The brooms have thin flexible branches and small leaves, single or triple. Some broom species bloom in early or late spring, others in summer. Beautiful broom flowers are similar in shape to pea flowers (with a large upper petal - "sail", two narrow elongated side petals - "wings", and two lower small petals fused into a "shuttle"), they are collected in axillary brushes or apical heads. Flowers adorn the broom for about a month; the duration of flowering is determined by the characteristics of the species and the weather (the coolness contributes to a longer flowering) The color of the broom flowers, depending on the species and hybrid, is varied: white, yellow, pink, red, lilac, there are also two-color varieties. The smell of flowers in different species is different - pleasant or not very, subtle or sharp. The flowering of brooms under favorable growth conditions is so abundant that the flowers completely hide the bush - this is a whole cascade of flowers!

Many species of broom plants are bred in the garden as wonderful ornamental plants. Also brooms are grown in containers, forming plants in the form of a lush bush or standard tree. Tall types of broom are suitable for a large rock garden. A large bush of brightly blooming broomstick looks great against the backdrop of a green lawn. Several simultaneously flowering brooms with flowers of different colors, planted side by side, create a colorful ensemble. Low-growing brooms are suitable for growing on an alpine slide, in a flower garden. Creeping brooms are good in rockeries, and they also look great on a retaining wall.

The most common species in Russia is broom russian (C. ruthenicus). It is a very unpretentious, small spherical shrub that looks like a golden ball with abundant summer bloom.
Very handsome and lush broom (C. scoparius) with erect, ribbed shoots and small trifoliate leaves that fall very early. The height and width of the bush are about 2 m. Rod-shaped broom blooms with yellow flowers in late May and early June. Its numerous hybrids have been bred with golden, pink, red, scarlet flowers with a yellow edge.

Early broom
(C. praecox) of the same height and width, but with slightly curved, drooping branches. It blooms in the spring in the garden one of the first plants, already in April, illuminating the garden with its yellow fragrant flowers, there are varieties of other colors.

R. oblong
(C. elongatus) is a medium-sized shrub (about 1.5 m) with golden yellow flowers and blooms in June.

Broom white
(C. albus) grows into a small bush, blooms in spring with white flowers.

Emerian broom
(Cytisus emeriflorus) is a short shrub (about 70 cm) with bright yellow flowers. Blooms in late May - early June.

Sessile broom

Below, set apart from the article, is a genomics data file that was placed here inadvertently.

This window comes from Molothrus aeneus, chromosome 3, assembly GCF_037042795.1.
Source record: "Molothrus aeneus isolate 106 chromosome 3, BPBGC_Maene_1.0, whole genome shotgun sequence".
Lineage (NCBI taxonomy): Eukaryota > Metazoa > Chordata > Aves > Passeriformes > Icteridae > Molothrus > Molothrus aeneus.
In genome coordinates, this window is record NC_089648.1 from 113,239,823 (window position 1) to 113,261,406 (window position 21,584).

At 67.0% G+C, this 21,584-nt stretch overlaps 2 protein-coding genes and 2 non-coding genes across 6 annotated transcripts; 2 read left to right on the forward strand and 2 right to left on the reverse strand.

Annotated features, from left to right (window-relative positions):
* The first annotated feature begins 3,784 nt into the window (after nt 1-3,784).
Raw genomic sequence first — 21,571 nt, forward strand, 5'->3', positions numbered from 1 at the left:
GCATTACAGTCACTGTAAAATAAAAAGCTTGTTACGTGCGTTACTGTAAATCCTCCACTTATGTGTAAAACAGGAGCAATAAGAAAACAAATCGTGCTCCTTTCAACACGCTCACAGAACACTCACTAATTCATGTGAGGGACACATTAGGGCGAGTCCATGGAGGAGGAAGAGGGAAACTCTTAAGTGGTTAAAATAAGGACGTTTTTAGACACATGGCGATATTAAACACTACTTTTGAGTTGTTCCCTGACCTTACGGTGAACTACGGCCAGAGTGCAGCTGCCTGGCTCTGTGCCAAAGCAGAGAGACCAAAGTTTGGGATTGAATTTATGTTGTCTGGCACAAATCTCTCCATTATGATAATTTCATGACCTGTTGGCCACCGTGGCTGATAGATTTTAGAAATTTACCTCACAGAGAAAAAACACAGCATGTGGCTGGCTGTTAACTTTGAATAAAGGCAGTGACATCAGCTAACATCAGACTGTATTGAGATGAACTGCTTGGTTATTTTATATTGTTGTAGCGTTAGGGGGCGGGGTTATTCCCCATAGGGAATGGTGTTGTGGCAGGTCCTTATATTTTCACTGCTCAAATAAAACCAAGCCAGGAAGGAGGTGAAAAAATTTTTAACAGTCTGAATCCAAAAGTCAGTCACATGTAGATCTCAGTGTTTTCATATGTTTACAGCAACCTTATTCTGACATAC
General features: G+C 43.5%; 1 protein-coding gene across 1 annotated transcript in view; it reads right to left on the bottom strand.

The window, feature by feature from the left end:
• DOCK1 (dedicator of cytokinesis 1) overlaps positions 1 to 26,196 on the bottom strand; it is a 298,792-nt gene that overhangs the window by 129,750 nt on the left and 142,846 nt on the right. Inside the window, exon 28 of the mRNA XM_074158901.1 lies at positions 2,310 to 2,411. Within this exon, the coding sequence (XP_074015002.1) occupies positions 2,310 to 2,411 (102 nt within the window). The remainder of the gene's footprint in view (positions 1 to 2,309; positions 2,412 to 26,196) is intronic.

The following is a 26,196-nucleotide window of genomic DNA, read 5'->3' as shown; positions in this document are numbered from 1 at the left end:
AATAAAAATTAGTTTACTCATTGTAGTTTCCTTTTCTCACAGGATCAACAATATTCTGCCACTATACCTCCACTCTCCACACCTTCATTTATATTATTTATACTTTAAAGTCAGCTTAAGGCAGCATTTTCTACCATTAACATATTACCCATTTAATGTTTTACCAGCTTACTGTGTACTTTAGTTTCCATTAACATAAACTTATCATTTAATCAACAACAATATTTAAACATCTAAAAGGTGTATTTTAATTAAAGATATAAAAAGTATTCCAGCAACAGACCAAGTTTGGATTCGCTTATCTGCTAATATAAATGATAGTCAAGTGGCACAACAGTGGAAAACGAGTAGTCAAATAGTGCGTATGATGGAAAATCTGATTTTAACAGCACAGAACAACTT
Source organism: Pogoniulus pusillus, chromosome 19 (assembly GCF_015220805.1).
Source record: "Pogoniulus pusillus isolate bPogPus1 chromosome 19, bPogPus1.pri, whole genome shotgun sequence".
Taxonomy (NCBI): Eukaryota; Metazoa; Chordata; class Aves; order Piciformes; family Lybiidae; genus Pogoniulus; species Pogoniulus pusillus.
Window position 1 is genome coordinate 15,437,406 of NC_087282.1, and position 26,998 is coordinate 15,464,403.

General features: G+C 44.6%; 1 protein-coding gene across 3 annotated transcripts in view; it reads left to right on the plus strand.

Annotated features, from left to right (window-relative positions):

(Cytisus sessiliflorus), crowded broom (Cytisus aggregatus) and blackened broom (Cytisus negricans) about half a meter in height bloom less abundantly, since flowers in these species are located at the ends of the shoots, and not along their entire length.

Broom cus
(C. kewensis) grows like an elfin tree (height up to 0.5 m) and has yellow flowers. Even less of him purple broom (C. purpureus): This sprawling lilac-flowered bush is no more than 30 cm tall and blooms in May-June.

Regensburg broom
(Chamaecytisus ratisbonensis) - one of the lowest species (10-30 cm tall), erect or lodging blooms in late spring and early summer. In this species, flowers are single or collected in several pieces in small inflorescences. The color of the flower has two shades of yellow (pale yellow and deep yellow) with reddish-brown inclusions.

The smallest of the species (about 10 cm) - creeping broom (C. decumbens) with leaves pubescent on all sides and golden-yellow flowers forms extensive carpets in the garden.
And the tallest species is broom Moroccan (C. battandieri) at home, it grows up to 5 meters. This species has larger leaves and yellow flowers with a pineapple smell collected in dense inflorescences.
This is how nature has created these related plants - "Lilliputian broom" and "giant broom".

Broomsticks grow well in the open, in the sun they bloom very abundantly and effectively. Broomsticks are undemanding to soils, they can grow on poor soils. Many broom species are drought tolerant. However, hybrid brooms are more demanding on soil fertility and moisture. Ordinary garden soil with the addition of sand, the presence of lime in the soil - good conditions for broom in the garden.

Long branches of the broom, on which there were flowers, after flowering, are annually cut off half the length of young wood, which contributes to their further tillering. You must not touch the old wood of the broom, the bush may die. Bare broom branches do not give new shoots, therefore it is impossible to "rejuvenate" an old ugly bush by cutting lignified branches - an elongated, bare broom bush is replaced with a young one.

Every gardener who has seen a broom in bloom dreams of acquiring this miracle and cannot resist buying his seedling. But it must be borne in mind that the broom is very difficult to tolerate damage to the root system, therefore, a plant with an open root system should not be bought, as well as a wild plant should not be dug out of nature - the probability of its rooting is very small.